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Hydration, dehydration and heatstroke

Dr Roger Henderson
Reviewed by Dr Roger HendersonReviewed on 13.10.2023 | 2 minutes read

Ensuring adequate hydration to ensure our bodies remain healthy can be a tough ask, especially in hot conditions, and during strenuous activities or exercise. Hot temperatures and increased water and salt losses can lead to dehydration. Mild dehydration may be felt as thirst, headache, mild dizziness, reduced need to urinate and dry skin. In its more severe form, dehydration can result in reduced alertness, fatigue, muscle cramps, loss of consciousness and long term damage to your kidneys.

Doctor’s advice

What to watch out for

Inadequate intake of fluids is a leading cause of dehydration with many people not ensuring that they have the recommended 2 - 2.5 litres of fluids a day. Mild dehydration during the summer months is very common however if combined with a high amount of sun exposure it can result in heat exhaustion or heatstroke.

Symptoms of heat exhaustion include headache, dizziness, nausea or vomiting and high temperature. If this occurs the patient needs to be cooled down with cold drinking water and moist tepid cold sponges applied to the face and body. Don’t use ice packs. If this does not result in an improvement in symptoms after 30 minutes they may be at risk of developing heatstroke.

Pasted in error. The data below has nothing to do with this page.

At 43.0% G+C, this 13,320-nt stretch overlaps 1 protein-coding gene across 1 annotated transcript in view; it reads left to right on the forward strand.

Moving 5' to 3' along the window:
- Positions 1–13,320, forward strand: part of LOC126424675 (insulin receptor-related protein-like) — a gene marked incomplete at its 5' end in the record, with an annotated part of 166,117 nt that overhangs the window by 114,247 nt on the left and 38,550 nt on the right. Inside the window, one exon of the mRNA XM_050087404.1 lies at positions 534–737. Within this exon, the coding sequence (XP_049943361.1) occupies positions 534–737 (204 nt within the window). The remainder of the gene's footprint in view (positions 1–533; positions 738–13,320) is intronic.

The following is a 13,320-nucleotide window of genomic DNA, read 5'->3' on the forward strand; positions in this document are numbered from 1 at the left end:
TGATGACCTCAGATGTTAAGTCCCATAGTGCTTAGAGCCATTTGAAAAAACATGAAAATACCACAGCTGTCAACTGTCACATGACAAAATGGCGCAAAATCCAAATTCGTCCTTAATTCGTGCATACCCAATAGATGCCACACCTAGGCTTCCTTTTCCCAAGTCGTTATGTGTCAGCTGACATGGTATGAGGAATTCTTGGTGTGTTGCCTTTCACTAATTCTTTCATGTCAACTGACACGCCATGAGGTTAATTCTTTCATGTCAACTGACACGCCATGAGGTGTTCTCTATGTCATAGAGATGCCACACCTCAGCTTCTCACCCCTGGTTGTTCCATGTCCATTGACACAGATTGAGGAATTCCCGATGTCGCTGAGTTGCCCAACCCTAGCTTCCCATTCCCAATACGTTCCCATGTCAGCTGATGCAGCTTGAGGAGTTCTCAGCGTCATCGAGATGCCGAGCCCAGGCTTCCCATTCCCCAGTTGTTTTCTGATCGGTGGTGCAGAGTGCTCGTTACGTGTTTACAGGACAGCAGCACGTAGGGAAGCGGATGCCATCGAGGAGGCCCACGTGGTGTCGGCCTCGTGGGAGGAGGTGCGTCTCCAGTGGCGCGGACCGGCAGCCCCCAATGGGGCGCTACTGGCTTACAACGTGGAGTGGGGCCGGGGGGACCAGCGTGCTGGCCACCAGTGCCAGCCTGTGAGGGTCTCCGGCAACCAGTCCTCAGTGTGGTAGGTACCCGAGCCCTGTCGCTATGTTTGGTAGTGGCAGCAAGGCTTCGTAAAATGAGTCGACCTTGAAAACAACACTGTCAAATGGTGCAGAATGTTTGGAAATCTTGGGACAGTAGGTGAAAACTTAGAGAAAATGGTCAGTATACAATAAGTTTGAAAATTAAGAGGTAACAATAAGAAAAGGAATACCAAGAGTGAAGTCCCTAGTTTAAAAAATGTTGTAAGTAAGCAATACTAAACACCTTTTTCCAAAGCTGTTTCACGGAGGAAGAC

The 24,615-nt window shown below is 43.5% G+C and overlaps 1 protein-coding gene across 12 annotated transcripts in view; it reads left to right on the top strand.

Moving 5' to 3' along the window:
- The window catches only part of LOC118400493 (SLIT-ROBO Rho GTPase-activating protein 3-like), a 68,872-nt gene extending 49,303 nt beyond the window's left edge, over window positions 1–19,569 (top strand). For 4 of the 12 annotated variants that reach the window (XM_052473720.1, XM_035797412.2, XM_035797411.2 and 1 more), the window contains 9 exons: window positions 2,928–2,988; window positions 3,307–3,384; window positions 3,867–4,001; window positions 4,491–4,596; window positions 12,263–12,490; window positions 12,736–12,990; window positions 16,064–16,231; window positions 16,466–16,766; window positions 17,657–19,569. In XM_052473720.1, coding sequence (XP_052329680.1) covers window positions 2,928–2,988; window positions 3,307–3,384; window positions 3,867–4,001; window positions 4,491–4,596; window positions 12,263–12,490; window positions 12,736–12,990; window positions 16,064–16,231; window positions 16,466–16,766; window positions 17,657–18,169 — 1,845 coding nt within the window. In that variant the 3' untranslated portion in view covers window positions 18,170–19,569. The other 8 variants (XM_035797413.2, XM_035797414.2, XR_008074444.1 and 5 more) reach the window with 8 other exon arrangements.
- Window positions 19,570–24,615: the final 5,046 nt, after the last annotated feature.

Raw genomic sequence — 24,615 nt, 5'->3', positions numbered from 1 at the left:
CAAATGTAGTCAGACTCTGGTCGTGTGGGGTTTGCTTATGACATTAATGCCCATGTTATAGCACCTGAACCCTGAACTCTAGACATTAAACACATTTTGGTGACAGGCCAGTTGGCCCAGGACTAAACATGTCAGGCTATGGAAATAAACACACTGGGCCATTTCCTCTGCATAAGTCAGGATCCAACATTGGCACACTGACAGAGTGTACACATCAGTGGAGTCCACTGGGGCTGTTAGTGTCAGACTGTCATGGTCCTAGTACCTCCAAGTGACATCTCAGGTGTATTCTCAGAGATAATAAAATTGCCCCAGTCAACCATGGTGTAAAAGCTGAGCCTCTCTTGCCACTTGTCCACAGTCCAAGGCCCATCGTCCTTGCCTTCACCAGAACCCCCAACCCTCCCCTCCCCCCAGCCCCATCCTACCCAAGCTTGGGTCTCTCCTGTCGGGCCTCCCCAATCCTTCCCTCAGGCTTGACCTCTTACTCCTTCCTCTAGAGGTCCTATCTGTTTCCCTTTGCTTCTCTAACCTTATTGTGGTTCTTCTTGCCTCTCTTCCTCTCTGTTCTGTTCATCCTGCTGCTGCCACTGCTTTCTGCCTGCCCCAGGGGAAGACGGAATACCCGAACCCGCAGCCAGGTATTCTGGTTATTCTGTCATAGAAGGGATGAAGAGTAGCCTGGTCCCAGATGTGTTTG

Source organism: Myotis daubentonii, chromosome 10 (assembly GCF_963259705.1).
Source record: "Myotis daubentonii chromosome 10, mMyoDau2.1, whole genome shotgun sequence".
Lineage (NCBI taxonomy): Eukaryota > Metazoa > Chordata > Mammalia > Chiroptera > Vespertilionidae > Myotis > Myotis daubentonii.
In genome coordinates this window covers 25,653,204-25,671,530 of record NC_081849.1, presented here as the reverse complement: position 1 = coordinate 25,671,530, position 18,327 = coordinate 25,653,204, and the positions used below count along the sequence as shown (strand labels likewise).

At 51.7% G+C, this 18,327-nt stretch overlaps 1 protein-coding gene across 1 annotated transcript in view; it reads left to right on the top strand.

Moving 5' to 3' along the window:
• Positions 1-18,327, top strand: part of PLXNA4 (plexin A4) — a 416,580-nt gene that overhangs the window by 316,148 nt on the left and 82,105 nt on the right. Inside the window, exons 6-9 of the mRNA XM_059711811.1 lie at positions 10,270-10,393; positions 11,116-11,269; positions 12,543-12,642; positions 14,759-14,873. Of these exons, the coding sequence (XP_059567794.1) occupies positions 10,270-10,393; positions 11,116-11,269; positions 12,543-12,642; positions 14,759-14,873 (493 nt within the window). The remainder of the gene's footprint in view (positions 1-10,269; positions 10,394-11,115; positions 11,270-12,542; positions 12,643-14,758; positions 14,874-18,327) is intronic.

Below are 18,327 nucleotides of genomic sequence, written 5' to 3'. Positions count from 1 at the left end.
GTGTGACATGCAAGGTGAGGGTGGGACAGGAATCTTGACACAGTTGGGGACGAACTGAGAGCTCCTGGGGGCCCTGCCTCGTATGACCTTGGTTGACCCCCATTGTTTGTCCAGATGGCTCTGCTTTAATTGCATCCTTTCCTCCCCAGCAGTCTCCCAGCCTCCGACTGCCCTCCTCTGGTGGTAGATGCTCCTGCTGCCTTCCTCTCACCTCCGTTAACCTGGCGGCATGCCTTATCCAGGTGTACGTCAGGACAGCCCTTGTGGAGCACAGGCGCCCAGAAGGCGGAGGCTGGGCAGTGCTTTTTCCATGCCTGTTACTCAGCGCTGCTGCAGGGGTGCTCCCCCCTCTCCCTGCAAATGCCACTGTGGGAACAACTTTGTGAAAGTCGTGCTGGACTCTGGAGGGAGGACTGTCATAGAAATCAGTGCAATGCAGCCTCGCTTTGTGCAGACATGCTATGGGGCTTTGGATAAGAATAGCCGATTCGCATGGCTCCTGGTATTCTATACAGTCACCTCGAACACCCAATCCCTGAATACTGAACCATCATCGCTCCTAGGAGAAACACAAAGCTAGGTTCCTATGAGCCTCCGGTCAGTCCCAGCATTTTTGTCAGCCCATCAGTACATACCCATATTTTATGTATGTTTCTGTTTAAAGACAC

What are the symptoms of heatstroke?

Symptoms of heatstroke include; confusion, not sweating despite feeling hot, high temperature (usually over 40 degrees), drowsiness and reduced consciousness, and in severe cases seizures. Anyone with these symptoms needs to be treated as an emergency and should be transferred to a hospital without delay.

How can I avoid dehydration?

Dehydration can be prevented with regular fluids and increased awareness of activities that can result in dehydration such as exercise and alcohol use. Although water and fluids from other drinks are often sufficient, some drinks are marketed as providing additional hydration and salt depletion support for those completing in regular sporting activities.

If you have already become dehydrated then oral rehydration salts mixed with water can help replace the water and essential salts that your body needs for brain and body functioning. If you have diarrhoea it is recommended that you have a sachet after each loose stool, whilst not exceeding the recommended dosages.

When should I see my doctor?

If you have been unable to keep down fluids for over 12 hours or have had severe diarrhoea or are feeling weak then it is best to be reviewed by your doctor. If you have any of the symptoms of heatstroke then you should be attending the hospital without delay.

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Dr Roger Henderson
Reviewed by Dr Roger Henderson
Reviewed on 13.10.2023